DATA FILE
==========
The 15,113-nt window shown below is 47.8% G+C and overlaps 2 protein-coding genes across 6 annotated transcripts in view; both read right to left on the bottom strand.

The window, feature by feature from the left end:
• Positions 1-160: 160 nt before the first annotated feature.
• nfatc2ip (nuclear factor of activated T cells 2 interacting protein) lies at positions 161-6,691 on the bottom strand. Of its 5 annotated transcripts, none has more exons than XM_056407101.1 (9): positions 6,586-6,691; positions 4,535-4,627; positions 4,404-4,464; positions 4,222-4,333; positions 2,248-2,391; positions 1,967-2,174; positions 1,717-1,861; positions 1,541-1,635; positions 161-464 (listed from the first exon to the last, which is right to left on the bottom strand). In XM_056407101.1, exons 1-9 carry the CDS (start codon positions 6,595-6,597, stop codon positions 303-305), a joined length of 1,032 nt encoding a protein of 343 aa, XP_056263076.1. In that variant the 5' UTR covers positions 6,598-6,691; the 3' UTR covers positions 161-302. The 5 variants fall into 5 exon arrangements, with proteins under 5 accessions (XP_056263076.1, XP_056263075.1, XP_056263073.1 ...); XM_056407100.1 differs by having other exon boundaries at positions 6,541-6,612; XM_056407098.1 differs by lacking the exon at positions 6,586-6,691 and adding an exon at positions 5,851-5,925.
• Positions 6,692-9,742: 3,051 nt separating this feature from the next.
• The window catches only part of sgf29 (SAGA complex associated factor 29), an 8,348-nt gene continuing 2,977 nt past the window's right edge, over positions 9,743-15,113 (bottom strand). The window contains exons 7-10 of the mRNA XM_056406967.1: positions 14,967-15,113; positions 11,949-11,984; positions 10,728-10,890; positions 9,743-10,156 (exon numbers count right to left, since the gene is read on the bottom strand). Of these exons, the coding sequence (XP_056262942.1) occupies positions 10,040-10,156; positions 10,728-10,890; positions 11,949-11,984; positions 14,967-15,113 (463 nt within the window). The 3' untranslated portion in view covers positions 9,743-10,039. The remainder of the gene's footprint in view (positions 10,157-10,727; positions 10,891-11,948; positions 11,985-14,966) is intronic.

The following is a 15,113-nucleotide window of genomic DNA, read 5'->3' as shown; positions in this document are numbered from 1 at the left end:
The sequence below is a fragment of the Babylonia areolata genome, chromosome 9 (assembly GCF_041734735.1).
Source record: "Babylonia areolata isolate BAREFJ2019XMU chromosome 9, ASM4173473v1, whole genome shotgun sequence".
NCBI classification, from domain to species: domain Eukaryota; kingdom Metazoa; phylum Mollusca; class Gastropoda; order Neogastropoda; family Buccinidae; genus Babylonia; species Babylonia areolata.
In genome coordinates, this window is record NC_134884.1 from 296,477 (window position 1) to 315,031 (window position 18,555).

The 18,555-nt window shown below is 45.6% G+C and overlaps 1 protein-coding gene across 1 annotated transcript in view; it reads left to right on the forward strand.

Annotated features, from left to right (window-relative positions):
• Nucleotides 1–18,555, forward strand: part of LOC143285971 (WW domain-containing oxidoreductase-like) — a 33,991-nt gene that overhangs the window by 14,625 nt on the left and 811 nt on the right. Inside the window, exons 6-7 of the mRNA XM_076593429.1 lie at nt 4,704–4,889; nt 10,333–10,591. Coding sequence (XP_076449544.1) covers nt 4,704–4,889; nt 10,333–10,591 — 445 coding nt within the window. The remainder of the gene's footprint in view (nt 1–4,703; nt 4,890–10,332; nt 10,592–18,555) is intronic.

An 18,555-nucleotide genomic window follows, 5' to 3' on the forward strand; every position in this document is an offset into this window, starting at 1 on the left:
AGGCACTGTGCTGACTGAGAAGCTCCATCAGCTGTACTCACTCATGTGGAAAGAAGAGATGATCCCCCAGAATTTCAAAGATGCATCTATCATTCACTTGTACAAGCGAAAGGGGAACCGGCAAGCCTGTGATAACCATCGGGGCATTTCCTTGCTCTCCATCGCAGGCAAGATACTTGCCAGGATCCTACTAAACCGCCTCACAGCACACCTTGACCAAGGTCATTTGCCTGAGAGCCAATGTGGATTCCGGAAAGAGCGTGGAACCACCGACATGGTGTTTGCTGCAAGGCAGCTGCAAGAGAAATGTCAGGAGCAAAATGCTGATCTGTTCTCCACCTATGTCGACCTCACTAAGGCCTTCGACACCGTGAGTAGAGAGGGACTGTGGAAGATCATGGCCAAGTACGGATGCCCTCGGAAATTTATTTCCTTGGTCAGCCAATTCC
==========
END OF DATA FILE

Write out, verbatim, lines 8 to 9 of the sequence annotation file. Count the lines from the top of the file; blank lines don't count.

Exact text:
The sequence below is a fragment of the Babylonia areolata genome, chromosome 9 (assembly GCF_041734735.1).
Source record: "Babylonia areolata isolate BAREFJ2019XMU chromosome 9, ASM4173473v1, whole genome shotgun sequence".